Bennett C. Riley (1790 June 6, 1853) was the seventh military governor of California, serving in 1849, before the territory became a U.S. state. He also served as a general in the United States Army during the Mexican-American War.
Born in St. Mary's County, Maryland, he led the first military escort along the Santa Fe Trail in 1829. Riley entered the U.S. Army at an early age. On January 19, 1813, he was appointed Ensign of Rifles. In March of the same year, he became a third lieutenant and in April 1814 a second lieutenant in the First Rifles. He gained a promotion to the first lieutenant in March 1817. Riley was further advanced to captain in the 5th U.S. Infantry, and by 1821 he was transferred to the 6th U.S. Infantry.
The officer joined his superior, Colonel Henry Leavenworth, in an engagement against the Arikara Indians in August 1823. Riley was honored for ten years of faithful service by being promoted to brevet major on August 6, 1828. Eventually he gained the rank of Brevet Colonel in February 1844. Beforehand, he had tenures as Major in the 4th U.S. Infantry (1837) and lieutenant colonel, 2nd U.S. Infantry, beginning in December 1839.
The Battle of Chokachotta in Florida took place on June 2, 1840. Colonel Riley was cited for bravery and good conduct during this engagement in the Seminole Wars.
During the Mexican-American War, Riley was colonel of the 2nd U.S. Infantry and fought at the siege of Veracruz and battle of Cerro Gordo. He was brevetted brigadier general and assumed command of the 2nd Brigade in David E. Twiggs's Second Division. He led his brigade at the battles of Contreras and Churubusco, where Winfield Scott gave him credit for the U.S. victory. He was appointed brevet major general and fought at the Chapultepec. He is generally considered one of the ablest brigade commanders in the army during the war with Mexico.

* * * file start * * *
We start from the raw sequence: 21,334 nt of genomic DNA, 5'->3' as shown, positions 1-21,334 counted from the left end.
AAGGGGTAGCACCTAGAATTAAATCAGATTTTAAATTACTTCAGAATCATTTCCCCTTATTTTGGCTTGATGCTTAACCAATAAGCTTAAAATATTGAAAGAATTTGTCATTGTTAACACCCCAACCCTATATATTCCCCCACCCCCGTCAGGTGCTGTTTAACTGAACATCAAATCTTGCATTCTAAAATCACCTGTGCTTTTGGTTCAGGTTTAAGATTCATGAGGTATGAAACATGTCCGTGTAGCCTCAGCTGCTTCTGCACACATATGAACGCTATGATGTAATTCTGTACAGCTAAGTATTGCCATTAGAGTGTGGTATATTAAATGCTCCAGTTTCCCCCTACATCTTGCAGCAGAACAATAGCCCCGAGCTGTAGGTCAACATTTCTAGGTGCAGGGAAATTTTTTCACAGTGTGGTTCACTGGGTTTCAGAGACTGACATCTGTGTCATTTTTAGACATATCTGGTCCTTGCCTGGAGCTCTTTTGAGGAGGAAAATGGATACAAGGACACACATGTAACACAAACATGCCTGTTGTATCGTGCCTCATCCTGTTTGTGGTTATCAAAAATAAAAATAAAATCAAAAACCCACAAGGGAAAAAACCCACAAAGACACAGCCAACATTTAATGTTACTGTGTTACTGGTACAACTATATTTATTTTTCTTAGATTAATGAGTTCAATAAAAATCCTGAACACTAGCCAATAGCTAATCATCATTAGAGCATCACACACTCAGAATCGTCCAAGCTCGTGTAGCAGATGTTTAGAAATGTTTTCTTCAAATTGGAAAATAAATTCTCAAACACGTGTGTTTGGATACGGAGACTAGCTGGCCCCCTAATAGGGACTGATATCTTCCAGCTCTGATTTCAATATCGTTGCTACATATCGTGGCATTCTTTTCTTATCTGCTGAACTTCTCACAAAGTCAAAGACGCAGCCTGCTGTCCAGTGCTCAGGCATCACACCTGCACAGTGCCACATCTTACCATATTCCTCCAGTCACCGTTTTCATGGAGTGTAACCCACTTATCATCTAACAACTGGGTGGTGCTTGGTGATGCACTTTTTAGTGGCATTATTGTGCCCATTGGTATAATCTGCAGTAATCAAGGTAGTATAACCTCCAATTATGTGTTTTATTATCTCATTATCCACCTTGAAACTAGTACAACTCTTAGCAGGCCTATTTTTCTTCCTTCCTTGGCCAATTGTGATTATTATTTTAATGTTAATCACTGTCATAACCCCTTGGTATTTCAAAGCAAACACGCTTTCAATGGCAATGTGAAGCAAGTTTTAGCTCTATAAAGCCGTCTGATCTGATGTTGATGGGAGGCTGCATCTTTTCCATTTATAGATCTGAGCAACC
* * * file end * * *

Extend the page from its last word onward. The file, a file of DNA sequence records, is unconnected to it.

In the years 1849 and 1850, General Riley commanded the Military Department in Upper California and exercised the duties of Provincial Governor. After his administrative service concluded on the Pacific, Riley was ordered to take command of a regiment on the Rio Grande. However ill-health prevented further service on his part. He returned to his home in Buffalo, New York.
The many military campaigns he took part in over the years had a deleterious effect on his health. He finally succumbed to an aggravated form of cancer. General Riley died on Thursday evening, June 10, 1853. He left a widow and five children.